There will be group projects for this class that will result in tools and software for measuring, securing, or attacking systems. The software deliverables must compile and rin on DETER or the Unix lab. For other configurations the permission of the instructor needs to be explicitly provided.

The project consists of:

  • A midterm deliverable consisting of 3-5 page paper summarizing your project's progress and a presentation to the class.
  • A final deliverable consisting of 8-15 page paper summarizing your project's results and a presentation to the class.

Plan your time carefully! Failing the project most probably will fail you the class.


Your final grade will be determined by your performance in the following:

Midterm Project/Presentation 20%
Class participation 10%
Final Project/Presentation 30%
Labs 40%

Labs and projects may be done in groups of 2-3 students.

You can discuss the problems with your classmates, but you must not share details of the solutions. Plagiarism and cheating will automatically give you an F on the lab/project/etc.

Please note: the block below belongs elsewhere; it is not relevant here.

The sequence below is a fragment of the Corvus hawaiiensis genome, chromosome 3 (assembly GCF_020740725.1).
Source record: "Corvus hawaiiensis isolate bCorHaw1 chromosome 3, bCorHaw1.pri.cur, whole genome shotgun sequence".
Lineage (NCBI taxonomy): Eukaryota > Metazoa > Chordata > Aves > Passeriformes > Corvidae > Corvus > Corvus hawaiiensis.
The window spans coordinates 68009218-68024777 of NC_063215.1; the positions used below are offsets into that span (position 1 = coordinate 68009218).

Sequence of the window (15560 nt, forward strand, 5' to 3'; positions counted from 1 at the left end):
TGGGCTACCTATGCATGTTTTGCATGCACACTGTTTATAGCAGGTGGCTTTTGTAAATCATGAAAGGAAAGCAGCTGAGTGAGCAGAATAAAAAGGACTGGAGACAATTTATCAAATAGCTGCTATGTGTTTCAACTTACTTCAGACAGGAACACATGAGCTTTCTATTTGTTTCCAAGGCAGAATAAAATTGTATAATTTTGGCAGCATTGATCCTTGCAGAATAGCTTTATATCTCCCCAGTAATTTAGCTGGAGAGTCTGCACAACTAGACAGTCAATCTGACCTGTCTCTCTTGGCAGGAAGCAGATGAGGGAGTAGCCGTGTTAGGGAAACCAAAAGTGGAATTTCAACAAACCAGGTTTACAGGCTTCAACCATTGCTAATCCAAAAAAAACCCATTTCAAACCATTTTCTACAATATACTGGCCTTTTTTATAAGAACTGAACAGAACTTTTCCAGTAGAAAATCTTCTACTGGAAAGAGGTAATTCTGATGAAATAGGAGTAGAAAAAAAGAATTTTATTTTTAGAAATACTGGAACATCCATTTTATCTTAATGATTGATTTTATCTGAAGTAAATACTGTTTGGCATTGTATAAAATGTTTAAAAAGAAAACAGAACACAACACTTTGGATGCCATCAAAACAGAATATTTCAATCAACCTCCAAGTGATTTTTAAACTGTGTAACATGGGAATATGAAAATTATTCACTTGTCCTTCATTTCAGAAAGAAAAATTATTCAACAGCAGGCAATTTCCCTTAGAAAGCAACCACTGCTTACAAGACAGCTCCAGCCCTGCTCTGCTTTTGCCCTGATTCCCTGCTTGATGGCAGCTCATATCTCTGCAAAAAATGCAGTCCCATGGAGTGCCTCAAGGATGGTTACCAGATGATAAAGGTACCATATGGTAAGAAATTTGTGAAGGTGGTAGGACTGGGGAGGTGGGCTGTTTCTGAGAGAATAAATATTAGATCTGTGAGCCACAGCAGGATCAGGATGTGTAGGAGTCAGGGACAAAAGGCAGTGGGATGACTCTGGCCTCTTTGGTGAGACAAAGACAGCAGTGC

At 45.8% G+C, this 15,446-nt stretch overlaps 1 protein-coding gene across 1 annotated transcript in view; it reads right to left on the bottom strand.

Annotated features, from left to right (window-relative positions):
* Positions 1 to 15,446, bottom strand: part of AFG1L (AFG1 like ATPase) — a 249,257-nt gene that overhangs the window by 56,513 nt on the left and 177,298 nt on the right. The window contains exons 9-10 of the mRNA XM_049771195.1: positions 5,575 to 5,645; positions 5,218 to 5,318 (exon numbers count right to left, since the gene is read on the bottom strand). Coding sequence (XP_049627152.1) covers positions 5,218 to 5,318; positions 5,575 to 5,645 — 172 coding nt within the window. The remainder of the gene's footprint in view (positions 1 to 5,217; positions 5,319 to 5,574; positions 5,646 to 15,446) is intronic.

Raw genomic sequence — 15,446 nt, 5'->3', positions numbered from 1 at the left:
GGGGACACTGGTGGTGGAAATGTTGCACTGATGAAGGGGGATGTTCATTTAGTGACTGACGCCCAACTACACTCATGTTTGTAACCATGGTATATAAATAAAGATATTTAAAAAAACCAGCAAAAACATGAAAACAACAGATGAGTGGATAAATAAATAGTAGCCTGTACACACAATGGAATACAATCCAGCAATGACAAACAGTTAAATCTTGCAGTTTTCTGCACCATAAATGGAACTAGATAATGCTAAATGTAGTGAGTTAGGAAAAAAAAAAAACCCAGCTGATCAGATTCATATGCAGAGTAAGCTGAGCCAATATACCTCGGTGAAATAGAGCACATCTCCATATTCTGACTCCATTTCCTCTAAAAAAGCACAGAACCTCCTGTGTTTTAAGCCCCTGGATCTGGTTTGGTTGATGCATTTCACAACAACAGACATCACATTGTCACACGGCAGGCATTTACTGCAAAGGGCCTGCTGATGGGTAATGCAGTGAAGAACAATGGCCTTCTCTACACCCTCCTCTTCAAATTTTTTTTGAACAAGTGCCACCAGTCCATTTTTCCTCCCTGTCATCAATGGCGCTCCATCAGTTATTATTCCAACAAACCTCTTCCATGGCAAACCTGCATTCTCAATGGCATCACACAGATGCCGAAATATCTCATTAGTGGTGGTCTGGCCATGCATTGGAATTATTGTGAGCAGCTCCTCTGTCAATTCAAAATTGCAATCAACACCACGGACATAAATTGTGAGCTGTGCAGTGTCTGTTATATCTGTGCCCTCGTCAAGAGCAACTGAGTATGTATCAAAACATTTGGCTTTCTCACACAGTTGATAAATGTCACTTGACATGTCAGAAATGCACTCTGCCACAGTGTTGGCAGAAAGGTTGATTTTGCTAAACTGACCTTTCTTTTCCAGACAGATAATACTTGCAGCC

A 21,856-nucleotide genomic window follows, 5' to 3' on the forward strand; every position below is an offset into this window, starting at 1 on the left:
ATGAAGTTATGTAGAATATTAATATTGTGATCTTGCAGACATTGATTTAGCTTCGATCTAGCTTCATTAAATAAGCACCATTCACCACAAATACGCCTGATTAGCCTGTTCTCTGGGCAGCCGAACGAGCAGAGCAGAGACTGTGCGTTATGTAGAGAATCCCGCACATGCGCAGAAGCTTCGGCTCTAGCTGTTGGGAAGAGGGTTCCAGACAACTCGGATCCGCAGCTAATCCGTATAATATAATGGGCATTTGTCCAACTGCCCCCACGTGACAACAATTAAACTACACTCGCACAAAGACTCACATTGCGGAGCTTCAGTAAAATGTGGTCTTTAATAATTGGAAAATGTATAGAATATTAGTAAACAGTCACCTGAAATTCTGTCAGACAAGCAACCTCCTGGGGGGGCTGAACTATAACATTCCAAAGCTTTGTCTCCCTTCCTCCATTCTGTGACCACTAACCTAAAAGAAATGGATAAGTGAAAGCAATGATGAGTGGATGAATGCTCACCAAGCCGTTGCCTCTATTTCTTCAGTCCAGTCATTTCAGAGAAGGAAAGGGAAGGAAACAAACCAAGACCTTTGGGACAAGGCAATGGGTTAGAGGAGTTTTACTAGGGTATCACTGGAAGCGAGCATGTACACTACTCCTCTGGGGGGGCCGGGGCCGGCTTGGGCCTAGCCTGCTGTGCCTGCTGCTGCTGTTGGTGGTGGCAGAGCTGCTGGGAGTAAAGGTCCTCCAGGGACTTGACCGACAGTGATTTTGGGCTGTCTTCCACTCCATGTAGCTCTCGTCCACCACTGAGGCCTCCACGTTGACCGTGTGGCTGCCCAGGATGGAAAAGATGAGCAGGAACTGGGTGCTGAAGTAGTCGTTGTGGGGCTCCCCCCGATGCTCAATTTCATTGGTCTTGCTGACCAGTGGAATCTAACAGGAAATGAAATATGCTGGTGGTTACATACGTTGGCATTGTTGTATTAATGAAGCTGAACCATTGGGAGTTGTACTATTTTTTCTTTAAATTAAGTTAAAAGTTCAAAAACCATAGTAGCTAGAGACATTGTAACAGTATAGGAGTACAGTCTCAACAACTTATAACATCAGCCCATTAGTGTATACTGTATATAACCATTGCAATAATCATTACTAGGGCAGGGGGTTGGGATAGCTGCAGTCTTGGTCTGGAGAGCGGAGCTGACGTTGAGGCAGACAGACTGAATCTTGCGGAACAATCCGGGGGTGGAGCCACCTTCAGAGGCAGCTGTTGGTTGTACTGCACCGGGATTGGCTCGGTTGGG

Honor system

Stevens honor system: "The Honor System at Stevens [..] insures that work submitted by students can be trusted as their own and was performed in an atmosphere of honesty and fair play."

Week-by-week schedule

Subjects covered in lectures are tentative and may change (last update 8/25/14). Refer to moodle for up-to-date information.

Week Subjects Readings Files


Course logistics. Setup.

Chapters 1, 19, 14, 15, 17.



Basic crypto. Message authentication. Hashing. Random number generation.

Submit ideas for project.

Chapters 2, 20, 21.

Not-So-Random Numbers in Virtualized Linux and the Whirlwind RNG



Authentication. Access control, authorization. PKI. Biometrics.

Chapters 3, 4, 23.

SAuth: Protecting User Accounts from Password Database Leaks



Buffer overflows. Format string attacks. Code injection. Return-to-libc attacks.

Submit project proposals.

Chapters 10, 11.
Smashing the stack for fun and profit
w00w00 on heap overflows
Advances in format string exploitation
Advanced return-into-lib(c) exploits